Guest Column | May 10, 2024

Stop Inspecting For Quality — Start Building It.

By Nero Haralalka, TBM Consulting

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As medical device manufacturers, it is crucial to ensure that devices remain safe, effective, and in compliance with regulatory standards. Alarmingly, more than 70,000 adverse events — incidents leading to hospitalization, disability, or death — are reported to the FDA each month, highlighting the importance of your role across the medical device supply chain.

While most manufacturers in life sciences and other strictly regulated sectors prioritize quality control within their processes, the approach is often insufficient and delayed. Quality control and assurance activities that occur too late in the production process or rely excessively on a designated team of inspectors can lead to significant waste, rework, and increased labor costs, all of which erode profitability. Many manufacturers suffer the consequences of having a narrow focus on where quality management should start. It’s essential for medical device manufacturers, like those in other areas of life sciences, to integrate quality from the very start of the design phase, by specifying critical to quality (CTQ) requirements and maintaining rigorous quality assurance throughout the entire production process. To truly advance quality management, manufacturers must incorporate quality controls at that design phase, assess supplier risk in the planning stage, and instill a quality-centric mindset throughout the organizational culture, rather than just during final product inspection.

Embedding Quality Starting At The Design Stage

Quality cannot simply be inspected or tested into existence within products; it must be inherently established from the design phase and maintained through stringent control over the manufacturing process. This principle is particularly vital for medical device manufacturers as it is crucial not only for meeting compliance and operational standards but also for safeguarding the health and safety of end users.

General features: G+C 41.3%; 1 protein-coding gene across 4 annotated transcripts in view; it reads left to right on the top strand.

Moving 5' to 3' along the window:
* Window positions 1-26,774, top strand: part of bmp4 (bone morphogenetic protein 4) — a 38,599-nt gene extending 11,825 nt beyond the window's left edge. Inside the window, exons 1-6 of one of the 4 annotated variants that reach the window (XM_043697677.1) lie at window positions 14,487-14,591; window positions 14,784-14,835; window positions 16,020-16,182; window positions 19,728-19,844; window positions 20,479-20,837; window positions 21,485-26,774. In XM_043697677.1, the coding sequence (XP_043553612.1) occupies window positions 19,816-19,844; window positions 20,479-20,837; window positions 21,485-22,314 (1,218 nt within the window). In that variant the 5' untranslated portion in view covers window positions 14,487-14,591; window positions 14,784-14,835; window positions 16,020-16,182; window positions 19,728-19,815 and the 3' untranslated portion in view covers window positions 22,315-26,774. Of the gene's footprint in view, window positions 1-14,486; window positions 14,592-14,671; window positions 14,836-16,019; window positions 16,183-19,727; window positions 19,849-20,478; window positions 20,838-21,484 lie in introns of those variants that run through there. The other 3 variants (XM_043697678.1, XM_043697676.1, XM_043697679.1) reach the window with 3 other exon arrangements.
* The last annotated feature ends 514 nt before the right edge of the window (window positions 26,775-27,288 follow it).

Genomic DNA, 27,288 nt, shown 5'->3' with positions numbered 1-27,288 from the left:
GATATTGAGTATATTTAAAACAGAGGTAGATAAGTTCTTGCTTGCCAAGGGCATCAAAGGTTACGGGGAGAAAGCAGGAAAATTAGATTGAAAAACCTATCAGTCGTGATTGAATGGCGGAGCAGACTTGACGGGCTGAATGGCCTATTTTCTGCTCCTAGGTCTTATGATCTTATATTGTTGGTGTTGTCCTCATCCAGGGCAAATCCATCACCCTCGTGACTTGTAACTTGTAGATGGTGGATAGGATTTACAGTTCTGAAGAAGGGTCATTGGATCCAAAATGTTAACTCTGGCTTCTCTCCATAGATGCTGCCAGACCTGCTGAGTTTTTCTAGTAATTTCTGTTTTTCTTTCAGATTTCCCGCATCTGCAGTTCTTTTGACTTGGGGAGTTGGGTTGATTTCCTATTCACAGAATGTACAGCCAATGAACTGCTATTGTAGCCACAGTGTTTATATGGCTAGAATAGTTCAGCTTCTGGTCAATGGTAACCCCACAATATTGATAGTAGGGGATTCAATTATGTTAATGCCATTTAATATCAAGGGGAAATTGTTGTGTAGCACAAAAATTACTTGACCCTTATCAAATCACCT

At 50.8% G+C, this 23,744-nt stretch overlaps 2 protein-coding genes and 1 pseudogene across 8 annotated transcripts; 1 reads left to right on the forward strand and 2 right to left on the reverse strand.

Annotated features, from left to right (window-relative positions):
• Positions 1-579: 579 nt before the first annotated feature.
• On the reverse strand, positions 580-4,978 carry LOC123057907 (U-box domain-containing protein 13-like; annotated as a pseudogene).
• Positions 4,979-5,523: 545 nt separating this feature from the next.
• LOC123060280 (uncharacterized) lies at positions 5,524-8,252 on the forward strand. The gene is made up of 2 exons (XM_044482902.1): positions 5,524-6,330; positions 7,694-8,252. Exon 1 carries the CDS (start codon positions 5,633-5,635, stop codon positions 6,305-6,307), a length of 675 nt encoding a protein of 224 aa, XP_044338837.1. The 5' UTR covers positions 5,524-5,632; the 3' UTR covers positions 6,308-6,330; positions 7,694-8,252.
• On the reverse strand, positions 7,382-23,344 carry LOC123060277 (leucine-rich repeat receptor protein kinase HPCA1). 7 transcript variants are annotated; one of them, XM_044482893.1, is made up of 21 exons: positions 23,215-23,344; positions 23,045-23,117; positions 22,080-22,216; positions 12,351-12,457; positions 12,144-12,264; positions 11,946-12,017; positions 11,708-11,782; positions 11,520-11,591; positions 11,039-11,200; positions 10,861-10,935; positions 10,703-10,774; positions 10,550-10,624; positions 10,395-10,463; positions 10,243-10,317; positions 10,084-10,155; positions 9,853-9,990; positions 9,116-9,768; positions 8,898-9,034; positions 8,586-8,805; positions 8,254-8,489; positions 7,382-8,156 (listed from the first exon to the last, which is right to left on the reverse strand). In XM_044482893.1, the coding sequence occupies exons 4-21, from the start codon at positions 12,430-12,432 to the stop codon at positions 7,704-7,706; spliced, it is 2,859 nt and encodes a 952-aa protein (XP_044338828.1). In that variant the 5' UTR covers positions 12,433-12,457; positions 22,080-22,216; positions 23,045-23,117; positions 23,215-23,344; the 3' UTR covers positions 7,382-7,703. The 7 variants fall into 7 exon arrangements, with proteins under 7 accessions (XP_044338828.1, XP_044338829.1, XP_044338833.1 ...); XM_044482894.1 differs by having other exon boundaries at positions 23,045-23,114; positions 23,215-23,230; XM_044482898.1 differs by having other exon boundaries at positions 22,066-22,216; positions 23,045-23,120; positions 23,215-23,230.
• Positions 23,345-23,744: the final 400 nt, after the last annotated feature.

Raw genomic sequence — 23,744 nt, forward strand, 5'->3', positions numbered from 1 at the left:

Quality should be intentionally designed into products by implementing robust quality systems. A comprehensive quality management approach involves several key steps:

  1. Identify the processes and assign responsibilities that are essential to achieving quality objectives.
  2. Make sure that quality performance requirements are cascaded from the design phase to the production phase with proper risk assessment and mitigation before product launch.
  3. Mistake-proof risky production steps and find ways to prevent defects and eliminate the root causes of nonconformities.

Define clear quality objectives in the design phase and detail the necessary operational processes, resources, and suppliers required to achieve these goals. This includes specifying precise requirements that a product or process must meet, which could range from process or test specifications to product-specific requirements, such as performance specifications and technical drawings.

Quality management encompasses all tasks that need to be addressed throughout the product life cycle. This includes developing and applying quality planning, quality assurance, and quality control measures and addressing any deficiencies through quality improvement. At its essence, quality management is about ensuring that products not only meet but exceed the needs of hospitals, physicians, and patients, thereby fostering customer loyalty and achieving long-term success.

Cultivating A Quality-Centric Culture

I recently worked with a medical device manufacturer seeking to enhance its quality systems. Like many manufacturers, this company relied heavily on a large team of inspectors to conduct product testing at the end of the production line. The inspectors were proficient, effectively identifying and removing defects, which is exactly what they were tasked and compensated to do. However, this scenario prompted a critical question: What if these defects could have been prevented in the process? By reevaluating its approach to quality, this manufacturer was able to decrease its reliance on full-time quality control personnel by up to 55% in some facilities, simultaneously reducing rework and significantly improving financial performance. This success prompted an effort to embed a quality mindset within the company culture earlier in the product life cycle.

5 Focus Areas To Transform Quality Culture Successfully

1. Leadership Commitment to Quality

It starts with leadership; company leaders must fully embrace the importance of quality and recognize its potential impact on the bottom line. Introducing processes and validation methods that engage teams and foster a commitment to quality as a core component of daily operations is crucial.